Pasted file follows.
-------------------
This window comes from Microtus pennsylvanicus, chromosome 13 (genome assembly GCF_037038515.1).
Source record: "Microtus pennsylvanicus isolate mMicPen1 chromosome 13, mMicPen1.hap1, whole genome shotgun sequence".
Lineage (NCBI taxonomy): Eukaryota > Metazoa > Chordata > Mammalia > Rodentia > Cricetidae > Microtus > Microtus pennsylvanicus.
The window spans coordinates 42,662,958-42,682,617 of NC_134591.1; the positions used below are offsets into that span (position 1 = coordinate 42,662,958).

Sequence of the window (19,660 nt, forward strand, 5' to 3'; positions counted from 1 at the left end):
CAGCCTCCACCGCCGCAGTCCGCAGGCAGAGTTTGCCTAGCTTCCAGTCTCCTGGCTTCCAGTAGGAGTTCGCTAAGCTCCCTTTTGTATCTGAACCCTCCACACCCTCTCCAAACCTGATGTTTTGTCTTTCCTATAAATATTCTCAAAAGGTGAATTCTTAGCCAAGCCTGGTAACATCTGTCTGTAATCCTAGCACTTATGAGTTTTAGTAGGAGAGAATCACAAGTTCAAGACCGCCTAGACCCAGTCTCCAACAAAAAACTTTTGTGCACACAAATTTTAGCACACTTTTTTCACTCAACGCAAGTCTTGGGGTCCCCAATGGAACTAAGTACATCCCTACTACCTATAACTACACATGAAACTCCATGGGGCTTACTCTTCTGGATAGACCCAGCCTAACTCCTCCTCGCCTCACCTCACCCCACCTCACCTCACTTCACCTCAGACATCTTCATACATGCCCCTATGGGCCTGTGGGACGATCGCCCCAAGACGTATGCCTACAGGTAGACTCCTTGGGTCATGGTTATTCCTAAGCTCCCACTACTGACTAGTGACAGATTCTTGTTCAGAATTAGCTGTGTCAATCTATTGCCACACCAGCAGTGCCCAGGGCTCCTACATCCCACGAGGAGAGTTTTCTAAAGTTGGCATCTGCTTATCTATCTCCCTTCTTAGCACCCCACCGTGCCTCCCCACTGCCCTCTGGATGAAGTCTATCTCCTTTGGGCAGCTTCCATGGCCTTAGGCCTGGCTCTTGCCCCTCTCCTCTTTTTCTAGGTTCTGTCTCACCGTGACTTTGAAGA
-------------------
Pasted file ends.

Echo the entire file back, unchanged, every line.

This window comes from Microtus pennsylvanicus, chromosome 13 (genome assembly GCF_037038515.1).
Source record: "Microtus pennsylvanicus isolate mMicPen1 chromosome 13, mMicPen1.hap1, whole genome shotgun sequence".
Lineage (NCBI taxonomy): Eukaryota > Metazoa > Chordata > Mammalia > Rodentia > Cricetidae > Microtus > Microtus pennsylvanicus.
The window spans coordinates 42,662,958-42,682,617 of NC_134591.1; the positions used below are offsets into that span (position 1 = coordinate 42,662,958).

Sequence of the window (19,660 nt, forward strand, 5' to 3'; positions counted from 1 at the left end):
CAGCCTCCACCGCCGCAGTCCGCAGGCAGAGTTTGCCTAGCTTCCAGTCTCCTGGCTTCCAGTAGGAGTTCGCTAAGCTCCCTTTTGTATCTGAACCCTCCACACCCTCTCCAAACCTGATGTTTTGTCTTTCCTATAAATATTCTCAAAAGGTGAATTCTTAGCCAAGCCTGGTAACATCTGTCTGTAATCCTAGCACTTATGAGTTTTAGTAGGAGAGAATCACAAGTTCAAGACCGCCTAGACCCAGTCTCCAACAAAAAACTTTTGTGCACACAAATTTTAGCACACTTTTTTCACTCAACGCAAGTCTTGGGGTCCCCAATGGAACTAAGTACATCCCTACTACCTATAACTACACATGAAACTCCATGGGGCTTACTCTTCTGGATAGACCCAGCCTAACTCCTCCTCGCCTCACCTCACCCCACCTCACCTCACTTCACCTCAGACATCTTCATACATGCCCCTATGGGCCTGTGGGACGATCGCCCCAAGACGTATGCCTACAGGTAGACTCCTTGGGTCATGGTTATTCCTAAGCTCCCACTACTGACTAGTGACAGATTCTTGTTCAGAATTAGCTGTGTCAATCTATTGCCACACCAGCAGTGCCCAGGGCTCCTACATCCCACGAGGAGAGTTTTCTAAAGTTGGCATCTGCTTATCTATCTCCCTTCTTAGCACCCCACCGTGCCTCCCCACTGCCCTCTGGATGAAGTCTATCTCCTTTGGGCAGCTTCCATGGCCTTAGGCCTGGCTCTTGCCCCTCTCCTCTTTTTCTAGGTTCTGTCTCACCGTGACTTTGAAGA